GT3D Device Lets You E-mail And Control Computer With Your Eyes
Imagine a low-cost device that allows you to be able to interact with your computer with just the movement of your eyes. That is just what researchers at the Imperial College of London have come up with, with what they are calling the GT3D.
The Huffington Post reports researchers at the Imperial College of London created the GT3D using made from off-the-shelf materials that only cost around $60.
The GT3D device’s design attaches to glasses and is composed of two video game console cameras. The cameras continually take pictures of the eye making special note of the location of the pupil, and tracking its movement to show where the person is looking on the screen.
Phys.org also notes researchers are capable of using more detailed calibrations to the GT3D’s software to make out the 3D gaze (how far into the distance the user was looking), to allow for the control of an electronic wheelchair by just looking where the user wants to go or even a prosthetic arm.
Dr Aldo Faisal, Lecturer in Neurotechnology at Imperial’s Department of Bioengineering and the Department of Computing, explains that:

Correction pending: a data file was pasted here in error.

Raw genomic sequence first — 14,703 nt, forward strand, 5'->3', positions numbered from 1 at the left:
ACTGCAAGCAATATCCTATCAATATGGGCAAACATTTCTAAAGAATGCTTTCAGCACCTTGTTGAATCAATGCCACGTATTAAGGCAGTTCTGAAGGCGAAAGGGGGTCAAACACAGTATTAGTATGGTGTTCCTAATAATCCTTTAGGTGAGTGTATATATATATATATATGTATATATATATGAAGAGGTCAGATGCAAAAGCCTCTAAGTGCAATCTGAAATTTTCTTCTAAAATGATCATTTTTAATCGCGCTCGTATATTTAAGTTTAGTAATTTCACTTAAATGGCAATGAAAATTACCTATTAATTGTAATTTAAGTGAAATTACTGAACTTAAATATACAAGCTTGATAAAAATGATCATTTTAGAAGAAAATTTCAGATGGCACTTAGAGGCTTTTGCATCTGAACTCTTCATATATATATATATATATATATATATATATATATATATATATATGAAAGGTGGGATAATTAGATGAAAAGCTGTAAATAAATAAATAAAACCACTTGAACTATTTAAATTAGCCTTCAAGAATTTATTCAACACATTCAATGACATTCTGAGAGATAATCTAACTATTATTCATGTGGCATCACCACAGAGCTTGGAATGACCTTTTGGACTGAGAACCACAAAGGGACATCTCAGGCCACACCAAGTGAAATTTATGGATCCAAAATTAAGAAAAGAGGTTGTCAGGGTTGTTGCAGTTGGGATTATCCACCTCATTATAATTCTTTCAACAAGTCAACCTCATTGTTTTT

”Crucially, we have achieved two things: we have built a 3D eye tracking system hundreds of times cheaper than commercial systems and used it to build a real-time brain machine interface that allows patients to interact more smoothly and more quickly than existing invasive technologies that are tens of thousands of times more expensive. This is frugal innovation; developing smarter software and piggy-backing existing hardware to create devices that can help people worldwide independent of their healthcare circumstances.”
GT3D is able to send data wirelessly or through USB to any Windows or Linux computer, adds HLN News.
Researchers were able to prove the effectiveness of their new device by having subjects play a game of pong using only their eyes. They hope to one day use the technology to help people suffering from Parkinson’s disease, multiple sclerosis and spinal cord injuries.
Take a look at the video below courtesy of HLN showing subjects as they test the device while playing pong: